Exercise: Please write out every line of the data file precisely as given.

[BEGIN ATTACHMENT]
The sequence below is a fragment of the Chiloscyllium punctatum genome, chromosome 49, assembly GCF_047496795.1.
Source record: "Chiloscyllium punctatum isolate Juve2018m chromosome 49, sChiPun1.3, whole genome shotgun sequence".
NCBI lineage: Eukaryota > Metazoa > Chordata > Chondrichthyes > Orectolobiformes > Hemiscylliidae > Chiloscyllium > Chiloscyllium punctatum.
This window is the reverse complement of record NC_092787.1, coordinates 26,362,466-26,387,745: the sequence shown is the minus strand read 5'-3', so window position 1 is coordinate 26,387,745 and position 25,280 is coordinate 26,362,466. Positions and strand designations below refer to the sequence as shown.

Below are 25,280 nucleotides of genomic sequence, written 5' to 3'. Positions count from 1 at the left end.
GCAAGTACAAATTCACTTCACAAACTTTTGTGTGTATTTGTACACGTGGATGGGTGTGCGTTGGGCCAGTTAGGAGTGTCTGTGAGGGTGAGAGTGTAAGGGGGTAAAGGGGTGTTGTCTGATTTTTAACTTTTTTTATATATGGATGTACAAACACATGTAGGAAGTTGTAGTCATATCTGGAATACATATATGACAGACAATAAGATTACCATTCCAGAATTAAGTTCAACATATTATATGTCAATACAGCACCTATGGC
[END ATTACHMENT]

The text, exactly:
The sequence below is a fragment of the Chiloscyllium punctatum genome, chromosome 49, assembly GCF_047496795.1.
Source record: "Chiloscyllium punctatum isolate Juve2018m chromosome 49, sChiPun1.3, whole genome shotgun sequence".
NCBI lineage: Eukaryota > Metazoa > Chordata > Chondrichthyes > Orectolobiformes > Hemiscylliidae > Chiloscyllium > Chiloscyllium punctatum.
This window is the reverse complement of record NC_092787.1, coordinates 26,362,466-26,387,745: the sequence shown is the minus strand read 5'-3', so window position 1 is coordinate 26,387,745 and position 25,280 is coordinate 26,362,466. Positions and strand designations below refer to the sequence as shown.

Below are 25,280 nucleotides of genomic sequence, written 5' to 3'. Positions count from 1 at the left end.
GCAAGTACAAATTCACTTCACAAACTTTTGTGTGTATTTGTACACGTGGATGGGTGTGCGTTGGGCCAGTTAGGAGTGTCTGTGAGGGTGAGAGTGTAAGGGGGTAAAGGGGTGTTGTCTGATTTTTAACTTTTTTTATATATGGATGTACAAACACATGTAGGAAGTTGTAGTCATATCTGGAATACATATATGACAGACAATAAGATTACCATTCCAGAATTAAGTTCAACATATTATATGTCAATACAGCACCTATGGC